Thursday, August 23, 2012

Back to my Mac on an Airport Extreme external drive

Have been wanting a way to keep my files accessible to all my computers at home. A router with an external drive seemed the trick.

But by using an airport extreme I had hoped I could also access those files anytime I was on my laptop and connected to the Internet thanks to Back to My Mac.

However it wasn't working. Turns out you have to have the airport express connecting to the internet directly which involves putting most modems (particularly those prepackaged from Optus or Telstra) into bridge mode. It's relatively simple it turns out but took me ages to discover.

So figured I put up a blog to help the next person.

Tuesday, August 18, 2009

Podcasting sermons for free

OK, have just gone through setting up a podcast for our church without having to set up a new upload section and without having to pay for anything. So, for those who are trying to do the same, and with huge kudos to this article from Bukisa, here's what I did.

Setting up:

  1. Open an account with Fileden where you will upload your mp3 (and other formats) files to.
  2. Open an account with Blogger and create a blog which will provide your podcast entries.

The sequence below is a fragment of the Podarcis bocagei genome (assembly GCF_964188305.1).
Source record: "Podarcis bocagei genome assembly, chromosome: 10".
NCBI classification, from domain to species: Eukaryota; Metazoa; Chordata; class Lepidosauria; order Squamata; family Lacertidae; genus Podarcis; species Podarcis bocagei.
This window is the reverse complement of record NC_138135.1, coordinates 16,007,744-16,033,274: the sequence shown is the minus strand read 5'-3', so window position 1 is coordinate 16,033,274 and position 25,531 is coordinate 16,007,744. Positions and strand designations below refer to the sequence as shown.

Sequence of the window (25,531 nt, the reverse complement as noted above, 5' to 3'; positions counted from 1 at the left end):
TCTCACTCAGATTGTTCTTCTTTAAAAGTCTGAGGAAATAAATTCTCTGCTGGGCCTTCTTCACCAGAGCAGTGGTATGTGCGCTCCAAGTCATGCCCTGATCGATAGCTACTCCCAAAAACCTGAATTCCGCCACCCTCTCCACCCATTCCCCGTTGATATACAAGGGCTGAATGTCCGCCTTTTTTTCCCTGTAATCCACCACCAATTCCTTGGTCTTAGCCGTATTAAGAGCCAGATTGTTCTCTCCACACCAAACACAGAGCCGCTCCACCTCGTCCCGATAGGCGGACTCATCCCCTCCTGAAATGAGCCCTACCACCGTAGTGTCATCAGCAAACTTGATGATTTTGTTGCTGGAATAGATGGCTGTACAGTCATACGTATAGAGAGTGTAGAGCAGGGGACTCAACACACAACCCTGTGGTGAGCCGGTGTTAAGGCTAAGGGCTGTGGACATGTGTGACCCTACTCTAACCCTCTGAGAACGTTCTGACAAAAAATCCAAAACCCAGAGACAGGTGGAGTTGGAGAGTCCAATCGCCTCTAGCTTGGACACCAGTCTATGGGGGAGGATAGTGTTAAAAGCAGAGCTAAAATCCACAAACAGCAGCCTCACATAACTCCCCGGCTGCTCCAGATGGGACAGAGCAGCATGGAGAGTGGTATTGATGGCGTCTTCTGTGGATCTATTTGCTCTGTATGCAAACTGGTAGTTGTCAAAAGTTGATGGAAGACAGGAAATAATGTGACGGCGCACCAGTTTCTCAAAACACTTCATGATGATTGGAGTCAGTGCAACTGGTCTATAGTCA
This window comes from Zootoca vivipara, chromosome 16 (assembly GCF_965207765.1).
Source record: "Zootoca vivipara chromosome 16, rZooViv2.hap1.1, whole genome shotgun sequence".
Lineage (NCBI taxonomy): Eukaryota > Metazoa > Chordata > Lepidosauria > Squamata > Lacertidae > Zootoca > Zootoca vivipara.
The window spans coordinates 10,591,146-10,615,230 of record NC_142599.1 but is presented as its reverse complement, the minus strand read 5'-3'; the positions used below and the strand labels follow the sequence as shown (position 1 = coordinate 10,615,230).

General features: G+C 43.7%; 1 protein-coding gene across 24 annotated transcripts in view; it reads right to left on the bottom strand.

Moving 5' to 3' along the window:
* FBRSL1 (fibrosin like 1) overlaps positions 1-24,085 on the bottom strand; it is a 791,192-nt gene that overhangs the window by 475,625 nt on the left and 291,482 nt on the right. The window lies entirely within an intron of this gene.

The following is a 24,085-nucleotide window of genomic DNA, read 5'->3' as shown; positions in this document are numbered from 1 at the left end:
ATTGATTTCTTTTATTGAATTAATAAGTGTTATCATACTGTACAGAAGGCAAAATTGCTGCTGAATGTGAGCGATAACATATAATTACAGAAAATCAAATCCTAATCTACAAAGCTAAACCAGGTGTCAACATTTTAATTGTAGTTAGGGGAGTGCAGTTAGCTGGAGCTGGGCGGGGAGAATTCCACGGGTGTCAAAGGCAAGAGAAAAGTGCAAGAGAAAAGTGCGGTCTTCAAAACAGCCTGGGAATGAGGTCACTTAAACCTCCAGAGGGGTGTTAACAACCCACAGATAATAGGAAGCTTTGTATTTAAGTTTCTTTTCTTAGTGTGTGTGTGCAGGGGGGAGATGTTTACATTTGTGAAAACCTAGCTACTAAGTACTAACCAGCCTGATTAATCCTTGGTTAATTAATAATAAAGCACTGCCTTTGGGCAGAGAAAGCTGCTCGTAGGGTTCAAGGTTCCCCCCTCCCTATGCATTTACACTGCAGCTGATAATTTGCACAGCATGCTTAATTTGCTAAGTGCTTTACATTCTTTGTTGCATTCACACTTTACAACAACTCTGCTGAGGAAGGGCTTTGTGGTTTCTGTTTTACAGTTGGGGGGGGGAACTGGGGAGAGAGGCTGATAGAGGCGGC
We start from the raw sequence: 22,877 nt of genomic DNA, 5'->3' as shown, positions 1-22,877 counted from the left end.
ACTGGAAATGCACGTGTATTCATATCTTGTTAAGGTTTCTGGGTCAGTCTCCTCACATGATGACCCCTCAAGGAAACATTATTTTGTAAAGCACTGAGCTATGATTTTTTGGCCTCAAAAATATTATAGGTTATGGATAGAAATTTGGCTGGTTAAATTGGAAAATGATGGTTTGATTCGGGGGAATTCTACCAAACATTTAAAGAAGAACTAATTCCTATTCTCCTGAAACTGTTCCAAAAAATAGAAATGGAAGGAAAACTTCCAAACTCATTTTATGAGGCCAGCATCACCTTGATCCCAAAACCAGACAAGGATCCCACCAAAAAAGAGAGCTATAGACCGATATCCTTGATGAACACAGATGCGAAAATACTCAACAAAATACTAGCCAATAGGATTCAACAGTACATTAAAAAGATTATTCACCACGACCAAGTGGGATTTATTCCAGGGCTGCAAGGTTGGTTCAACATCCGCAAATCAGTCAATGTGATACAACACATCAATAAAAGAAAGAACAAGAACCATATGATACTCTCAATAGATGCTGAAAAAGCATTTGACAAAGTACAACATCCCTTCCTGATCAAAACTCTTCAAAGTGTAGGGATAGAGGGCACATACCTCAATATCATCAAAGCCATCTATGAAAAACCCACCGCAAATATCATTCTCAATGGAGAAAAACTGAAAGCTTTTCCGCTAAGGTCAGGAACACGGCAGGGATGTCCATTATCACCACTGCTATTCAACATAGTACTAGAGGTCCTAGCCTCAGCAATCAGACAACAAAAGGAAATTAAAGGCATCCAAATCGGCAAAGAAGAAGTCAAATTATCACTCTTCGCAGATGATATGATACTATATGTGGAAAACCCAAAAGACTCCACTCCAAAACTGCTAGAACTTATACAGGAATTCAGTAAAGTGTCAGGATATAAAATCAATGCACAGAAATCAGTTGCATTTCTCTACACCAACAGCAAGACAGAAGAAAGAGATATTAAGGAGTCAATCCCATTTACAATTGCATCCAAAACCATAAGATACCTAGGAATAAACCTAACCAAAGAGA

3. Go to the "Settings" tab for the blog and set "Show Link fields" to "Yes".
  4. Create a 300x300 pixel image for your blog's entry on iTunes. (And you can create a separate image for Feedburner's feed if you like.)
  5. Upload the images to the web somewhere. (eg. Fileden if you like.)
  6. Open an account with Feedburner and create a feed for your Blogger blog (it will even let you submit the podcast to iTunes). This will be your podcast feed.
  7. Go back to your blog on Blogger, click "Settings" and choose "Site Feed" then paste your Feedburner feed URL into "Post Feed Redirect URL".

Posting podcasts:

  1. Create a fully tagged mp3 or m4a (or both in our case).
  2. Upload it/them to Fileden and record the direct link.
  3. Create a post in Blogger. The title should be the name of that particular podcast.
  4. Enter the description of the post as the body of the blog post, bearing in mind that all carriage returns will be trimmed out.
  5. Leave the "Link" field empty.
  6. Click "Show enclosure links" and enter the URL for the uploaded file.
  7. Post the blog entry.

Perfects in Hebrews 12

Well, I noted how naturally an aspectual approach accounts for the perfects in Hebrews 11. But the ones I'm particularly interested in are those in Hebrews 12:18 and 22.

Why the interest? Because in my experience these verses are used to emphasise the present reality of having already entered into the heavenly assembly of God through his gathering us together. It particularly plays a crucial role in the theology of church-as-gathering in the theological circles that have been formative for me.